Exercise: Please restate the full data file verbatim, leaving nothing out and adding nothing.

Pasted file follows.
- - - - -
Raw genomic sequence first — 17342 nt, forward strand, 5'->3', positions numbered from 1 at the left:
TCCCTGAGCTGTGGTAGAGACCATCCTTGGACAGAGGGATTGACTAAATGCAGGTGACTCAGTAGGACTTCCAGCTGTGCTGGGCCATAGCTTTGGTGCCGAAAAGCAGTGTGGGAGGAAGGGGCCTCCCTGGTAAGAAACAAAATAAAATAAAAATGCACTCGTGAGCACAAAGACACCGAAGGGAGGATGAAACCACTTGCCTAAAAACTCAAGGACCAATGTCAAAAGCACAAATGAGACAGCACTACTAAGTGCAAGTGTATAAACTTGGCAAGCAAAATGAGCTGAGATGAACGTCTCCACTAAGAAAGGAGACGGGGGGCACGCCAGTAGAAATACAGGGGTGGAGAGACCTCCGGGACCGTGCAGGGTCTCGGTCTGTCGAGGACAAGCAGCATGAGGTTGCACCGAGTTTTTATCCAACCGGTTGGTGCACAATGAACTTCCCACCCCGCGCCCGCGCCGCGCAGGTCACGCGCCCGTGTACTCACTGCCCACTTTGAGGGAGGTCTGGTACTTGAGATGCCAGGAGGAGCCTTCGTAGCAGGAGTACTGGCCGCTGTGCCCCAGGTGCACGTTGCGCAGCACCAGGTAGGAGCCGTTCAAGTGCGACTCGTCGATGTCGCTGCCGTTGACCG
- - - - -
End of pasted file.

Raw genomic sequence first — 17342 nt, forward strand, 5'->3', positions numbered from 1 at the left:
TCCCTGAGCTGTGGTAGAGACCATCCTTGGACAGAGGGATTGACTAAATGCAGGTGACTCAGTAGGACTTCCAGCTGTGCTGGGCCATAGCTTTGGTGCCGAAAAGCAGTGTGGGAGGAAGGGGCCTCCCTGGTAAGAAACAAAATAAAATAAAAATGCACTCGTGAGCACAAAGACACCGAAGGGAGGATGAAACCACTTGCCTAAAAACTCAAGGACCAATGTCAAAAGCACAAATGAGACAGCACTACTAAGTGCAAGTGTATAAACTTGGCAAGCAAAATGAGCTGAGATGAACGTCTCCACTAAGAAAGGAGACGGGGGGCACGCCAGTAGAAATACAGGGGTGGAGAGACCTCCGGGACCGTGCAGGGTCTCGGTCTGTCGAGGACAAGCAGCATGAGGTTGCACCGAGTTTTTATCCAACCGGTTGGTGCACAATGAACTTCCCACCCCGCGCCCGCGCCGCGCAGGTCACGCGCCCGTGTACTCACTGCCCACTTTGAGGGAGGTCTGGTACTTGAGATGCCAGGAGGAGCCTTCGTAGCAGGAGTACTGGCCGCTGTGCCCCAGGTGCACGTTGCGCAGCACCAGGTAGGAGCCGTTCAAGTGCGACTCGTCGATGTCGCTGCCGTTGACCG